Japan Academy of Nursing Science

Japanese

Guideline

Clinical Practice Guideline for Aspiration and Pharyngeal Residue

This Clinical Practice Guideline was produced in pursuit of JANS’ ethos of nursing care development and standardization, as a mechanism for feeding back and applying the results of nursing research to clinical practice. This Clinical Practice Guideline (Research and Development Representative Hiromi Sanada, Professor of the University of Tokyo) was accepted by the Japan Agency for Medical Research and Development (AMED). As a result of research into aspiration and pharyngeal residue, this Guideline was created for the purpose of giving back to the patients who require such care and the nurses who provide such care.

The topics of this Clinical Practice Guideline focus on nursing care related to basic medical treatment life support for ‘sleeping, eating, and excreting’, and work started on the urgent issue of “Assessment of aspiration during swallowing and pharyngeal residue’ relating to aspiration of elderly people. In accordance with the ‘Minds Manual for Guideline Development 2017’, this Guideline consists of two parts, Part 1: ‘Basic characteristics of aspiration and pharyngeal residue during swallowing’ and Part 2: ‘Recommendation for each CQ (Clinical Question) and systematic review’. Part 2 includes technology development supported by AMED, and the physical examination technology and screening tests that have been performed in the past.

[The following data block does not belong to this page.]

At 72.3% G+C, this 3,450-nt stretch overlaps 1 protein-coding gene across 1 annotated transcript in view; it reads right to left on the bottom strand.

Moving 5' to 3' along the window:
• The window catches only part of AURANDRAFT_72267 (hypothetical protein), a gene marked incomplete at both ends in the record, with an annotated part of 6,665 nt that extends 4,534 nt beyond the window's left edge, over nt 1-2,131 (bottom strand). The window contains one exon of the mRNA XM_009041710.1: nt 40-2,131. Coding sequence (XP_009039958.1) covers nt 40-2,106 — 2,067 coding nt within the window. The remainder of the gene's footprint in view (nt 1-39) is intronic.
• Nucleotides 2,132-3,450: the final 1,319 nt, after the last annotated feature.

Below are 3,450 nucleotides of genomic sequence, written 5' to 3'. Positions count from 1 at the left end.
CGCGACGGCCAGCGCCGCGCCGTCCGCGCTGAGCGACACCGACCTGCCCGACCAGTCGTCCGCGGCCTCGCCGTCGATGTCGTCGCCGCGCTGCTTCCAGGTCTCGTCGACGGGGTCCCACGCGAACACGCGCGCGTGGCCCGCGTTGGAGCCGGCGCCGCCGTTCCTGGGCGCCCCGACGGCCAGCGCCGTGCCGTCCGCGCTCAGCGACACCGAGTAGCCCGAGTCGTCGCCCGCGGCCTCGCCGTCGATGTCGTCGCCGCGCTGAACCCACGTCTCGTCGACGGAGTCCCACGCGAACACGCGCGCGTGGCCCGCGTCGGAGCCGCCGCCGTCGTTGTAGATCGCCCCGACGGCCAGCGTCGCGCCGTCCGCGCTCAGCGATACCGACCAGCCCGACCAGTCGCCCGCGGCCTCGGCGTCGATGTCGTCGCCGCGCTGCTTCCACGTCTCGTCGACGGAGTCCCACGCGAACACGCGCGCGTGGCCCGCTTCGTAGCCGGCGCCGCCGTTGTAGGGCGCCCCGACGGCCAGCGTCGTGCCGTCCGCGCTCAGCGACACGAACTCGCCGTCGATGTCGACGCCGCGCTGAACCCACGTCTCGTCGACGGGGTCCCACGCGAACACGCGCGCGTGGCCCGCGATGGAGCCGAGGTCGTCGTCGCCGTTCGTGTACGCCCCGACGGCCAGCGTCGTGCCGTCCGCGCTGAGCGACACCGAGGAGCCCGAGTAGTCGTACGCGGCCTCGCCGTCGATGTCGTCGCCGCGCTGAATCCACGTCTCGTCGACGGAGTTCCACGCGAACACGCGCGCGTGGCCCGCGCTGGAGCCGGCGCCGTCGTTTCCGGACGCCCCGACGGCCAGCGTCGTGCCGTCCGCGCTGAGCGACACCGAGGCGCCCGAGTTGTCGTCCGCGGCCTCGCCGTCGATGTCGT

Use of this Clinical Practice Guideline will create a positive feedback cycle wherein the standardization of nursing care will progress, and the application of evidence in the field will not only promote scientific nursing care, but will also lead to more new technological development and promote further nursing research.

Please make good use of this Clinical Practice Guideline, a product of the activities of the Japan Academy of Nursing Science, whose mission is to contribute to society both domestically and internationally by contributing to further development of ‘Nursing Science’.












 

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